Plans to bake cookies were confirmed at least a week prior, but were abruptly cancelled at the last minute due to the opposing party's apparent lack of enthusiasm and tragic organizational skills.
But I still wanted my cookies regardless. Hence, matters were taken into my own hands - or I suppose, directly into my kitchen.
My modified rendition of honeykki's Half and Half Cookies were less crunchy than I would have liked, but tasty nonetheless. The interior is soft, fluffy, and almost cake-like, while nuts of varying sizes provide texture diversity.
Beware: These are shockingly filling morsels.
(Recipe inspired by and adapted from honeykki)
- 200 g butter, softened (approx. 1 cup)
- 300 g all-purpose flour (approx. 1.17 cups)
- 100 g granulated sugar (approx. 0.4 cups)
- 2 tsp baking powder
- 1.5 tsp matcha powder *
- 1 tsp cocoa powder
- 1 tbsp Nutella *
- 2 eggs
- 1 tsp vanilla extract
- 1 tsp almond extract (opt.)
- pinch of salt
- 210 g roughly chopped nuts (approx. 7/8 cups) (opt.)
1) Preheat the oven to 180 C / 350 F. Line a large baking tray with parchment paper.
2) Obtain two large bowls. Allow 100 g of butter to soften to room temperature in each of these bowls. One also has the option of melting the blocks in the microwave at the low power settings for 20-30 seconds. It is crucial to ensure that the butter does not dissolve if engaging in this speed-up step.
3) In a medium-sized bowl, sift flour, sugar, baking powder, and salt to form the dry mix.
4) Transfer 40% of the dry mix to a smaller bowl. Using a fine tea strainer, sift in matcha powder and whisk to combine.
5) Sift in cocoa powder to the remaining 60%.
6) Add 90 g (approx. 3/8 cups) of chopped nuts to the matcha dry mix, and 120 g (approx. 1/2 cup) to the chocolate dry mix. Combine well and set aside.
7) In one of the large bowls, cream butter until pale and smooth. Add in one egg and vanilla extract. Whisk to combine well. Repeat with the second large bowl, swapping vanilla extract for almond extract if desired.
8) Add the matcha dry mix to the large bowl containing almond extract. Mix until just combined and refrain from overworking the mixture.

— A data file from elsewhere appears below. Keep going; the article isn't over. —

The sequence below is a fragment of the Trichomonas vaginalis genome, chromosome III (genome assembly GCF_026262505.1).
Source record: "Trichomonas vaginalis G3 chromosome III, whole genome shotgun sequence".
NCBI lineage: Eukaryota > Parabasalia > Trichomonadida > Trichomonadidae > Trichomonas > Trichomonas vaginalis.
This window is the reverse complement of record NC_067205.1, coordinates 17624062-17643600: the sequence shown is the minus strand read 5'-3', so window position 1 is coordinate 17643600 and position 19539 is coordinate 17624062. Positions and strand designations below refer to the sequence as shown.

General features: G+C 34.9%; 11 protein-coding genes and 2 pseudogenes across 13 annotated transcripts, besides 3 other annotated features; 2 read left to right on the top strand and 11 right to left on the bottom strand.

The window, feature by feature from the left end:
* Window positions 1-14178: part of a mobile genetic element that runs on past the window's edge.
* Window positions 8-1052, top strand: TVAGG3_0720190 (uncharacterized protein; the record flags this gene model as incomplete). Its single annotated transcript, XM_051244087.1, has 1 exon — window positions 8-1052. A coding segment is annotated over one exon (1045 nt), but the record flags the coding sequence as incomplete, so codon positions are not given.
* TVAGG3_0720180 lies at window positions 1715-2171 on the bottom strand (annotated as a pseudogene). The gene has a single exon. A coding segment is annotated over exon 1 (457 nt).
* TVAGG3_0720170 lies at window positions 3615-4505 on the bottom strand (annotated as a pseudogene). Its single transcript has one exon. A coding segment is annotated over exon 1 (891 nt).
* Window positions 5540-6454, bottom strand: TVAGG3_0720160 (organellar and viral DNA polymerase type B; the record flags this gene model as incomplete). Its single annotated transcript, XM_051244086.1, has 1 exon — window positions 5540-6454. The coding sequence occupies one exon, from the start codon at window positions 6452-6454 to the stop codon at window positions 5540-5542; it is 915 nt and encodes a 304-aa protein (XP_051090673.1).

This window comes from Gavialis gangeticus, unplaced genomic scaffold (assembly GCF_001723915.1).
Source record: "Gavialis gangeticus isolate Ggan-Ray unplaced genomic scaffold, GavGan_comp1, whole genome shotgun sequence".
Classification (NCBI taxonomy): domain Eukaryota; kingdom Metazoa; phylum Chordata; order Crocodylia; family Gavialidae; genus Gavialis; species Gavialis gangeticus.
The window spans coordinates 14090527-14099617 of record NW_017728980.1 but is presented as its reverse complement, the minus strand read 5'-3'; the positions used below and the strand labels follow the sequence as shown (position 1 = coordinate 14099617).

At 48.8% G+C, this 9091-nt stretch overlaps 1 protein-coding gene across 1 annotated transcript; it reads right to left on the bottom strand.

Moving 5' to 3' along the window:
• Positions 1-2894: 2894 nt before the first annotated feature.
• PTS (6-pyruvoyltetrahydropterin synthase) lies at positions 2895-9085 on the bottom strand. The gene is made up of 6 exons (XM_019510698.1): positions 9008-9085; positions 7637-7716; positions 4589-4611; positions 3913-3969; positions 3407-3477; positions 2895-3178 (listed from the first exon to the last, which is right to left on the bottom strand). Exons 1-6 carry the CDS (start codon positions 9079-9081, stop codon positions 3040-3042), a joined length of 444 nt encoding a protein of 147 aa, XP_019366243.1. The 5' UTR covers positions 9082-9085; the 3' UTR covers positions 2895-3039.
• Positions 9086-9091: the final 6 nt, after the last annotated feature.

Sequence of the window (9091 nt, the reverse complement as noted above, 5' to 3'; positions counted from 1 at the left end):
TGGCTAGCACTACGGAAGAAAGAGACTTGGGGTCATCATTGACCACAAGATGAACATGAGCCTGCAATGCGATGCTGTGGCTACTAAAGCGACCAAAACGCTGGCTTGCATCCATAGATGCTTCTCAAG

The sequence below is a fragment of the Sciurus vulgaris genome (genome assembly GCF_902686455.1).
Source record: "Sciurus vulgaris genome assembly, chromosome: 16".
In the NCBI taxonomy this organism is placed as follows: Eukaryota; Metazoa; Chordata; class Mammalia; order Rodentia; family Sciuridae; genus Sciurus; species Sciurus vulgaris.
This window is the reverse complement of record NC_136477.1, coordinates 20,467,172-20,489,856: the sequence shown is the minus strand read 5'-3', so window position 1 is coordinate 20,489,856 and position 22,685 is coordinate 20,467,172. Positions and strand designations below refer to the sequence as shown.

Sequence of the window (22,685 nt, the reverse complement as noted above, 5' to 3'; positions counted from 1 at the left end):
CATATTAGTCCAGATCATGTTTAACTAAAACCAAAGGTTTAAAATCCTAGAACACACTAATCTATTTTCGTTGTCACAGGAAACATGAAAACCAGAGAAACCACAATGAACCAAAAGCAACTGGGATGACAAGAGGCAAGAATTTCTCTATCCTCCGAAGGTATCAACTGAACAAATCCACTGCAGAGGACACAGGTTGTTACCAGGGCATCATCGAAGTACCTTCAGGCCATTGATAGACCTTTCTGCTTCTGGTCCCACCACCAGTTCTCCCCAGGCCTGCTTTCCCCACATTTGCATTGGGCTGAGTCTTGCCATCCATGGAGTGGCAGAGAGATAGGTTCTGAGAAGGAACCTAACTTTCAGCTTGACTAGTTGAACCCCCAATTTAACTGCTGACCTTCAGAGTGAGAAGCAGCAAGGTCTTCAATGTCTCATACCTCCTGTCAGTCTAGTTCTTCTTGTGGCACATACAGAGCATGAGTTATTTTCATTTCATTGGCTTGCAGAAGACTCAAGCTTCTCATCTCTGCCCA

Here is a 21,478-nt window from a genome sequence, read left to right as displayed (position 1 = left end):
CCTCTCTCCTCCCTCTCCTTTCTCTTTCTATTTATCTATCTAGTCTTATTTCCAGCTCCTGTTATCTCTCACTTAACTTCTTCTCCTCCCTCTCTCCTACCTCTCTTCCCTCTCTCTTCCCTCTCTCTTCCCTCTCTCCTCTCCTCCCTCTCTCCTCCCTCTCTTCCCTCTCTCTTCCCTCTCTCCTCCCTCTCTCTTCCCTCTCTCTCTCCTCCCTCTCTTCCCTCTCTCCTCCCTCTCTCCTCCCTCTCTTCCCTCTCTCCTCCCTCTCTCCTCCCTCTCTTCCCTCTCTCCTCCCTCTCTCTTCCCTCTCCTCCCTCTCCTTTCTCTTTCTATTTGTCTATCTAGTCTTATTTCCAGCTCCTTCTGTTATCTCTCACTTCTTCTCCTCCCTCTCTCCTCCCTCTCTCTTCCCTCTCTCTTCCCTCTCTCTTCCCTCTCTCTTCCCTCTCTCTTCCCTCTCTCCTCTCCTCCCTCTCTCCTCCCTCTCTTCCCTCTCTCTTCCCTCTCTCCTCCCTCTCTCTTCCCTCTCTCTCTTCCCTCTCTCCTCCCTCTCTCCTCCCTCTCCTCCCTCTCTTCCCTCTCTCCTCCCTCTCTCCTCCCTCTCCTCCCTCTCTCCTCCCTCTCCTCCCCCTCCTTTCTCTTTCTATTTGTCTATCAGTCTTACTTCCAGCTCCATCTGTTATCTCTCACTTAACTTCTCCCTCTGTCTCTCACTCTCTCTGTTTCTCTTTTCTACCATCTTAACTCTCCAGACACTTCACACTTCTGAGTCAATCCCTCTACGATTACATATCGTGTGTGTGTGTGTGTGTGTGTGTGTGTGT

9) Add the chocolate dry mix to the large bowl containing vanilla extract, along with 1 tbsp of Nutella if desired. Mix until just combined and refrain from overworking the mixture.
10) Scoop two teaspoons' worth of each cookie mixture onto the lined baking tray, ensuring that the dollops are laid directly beside each other. This will form the "half & half" profile. Allow at least one inch between each half & half cookie, as the batter will spread during the cooking process.
11) Bake for 12-15 minutes. Let cool for 1 minute on the tray before transferring to a wire rack.
12) Serve and enjoy!
- It should be remarked that honeykki's original recipe utilized metric weight units, which I converted to customary units of cups to the best of my abilities under the assumption that all materials adopted the density of water (1 g = 1 ml), though this is obviously not the case. Alternatively, one could invest in a baking scale to improve precision.
- The original recipe also stated to cream butter and sugar together before adding powdered ingredients. Granulated sugar was sifted into the dry ingredients and added to the egg-butter mixture all at once. Should this step be rectified, the result may yield firmer cookies.
- For this recipe, I opted to use Matcha Matsu from DAVIDsTEA, though you may adhere to your preferred source of green tea powder.
- Nutella and chopped nuts can be omitted should nut allergies be an issue. Add-ins such as chocolate chips or dried berries can be substituted to maintain texture. Should Nutella be removed from this recipe, one should reduce the portion of nuts and increase the amount of cocoa powder accordingly, such that both flavour and consistency are maintained.
- Almond extract is an optional addition and can be swapped for vanilla extract if desired.
- The final product is a very soft, crumbly cookie. If any adjustments are performed to alter the finished texture, one cannot guarantee that a similar product will emerge.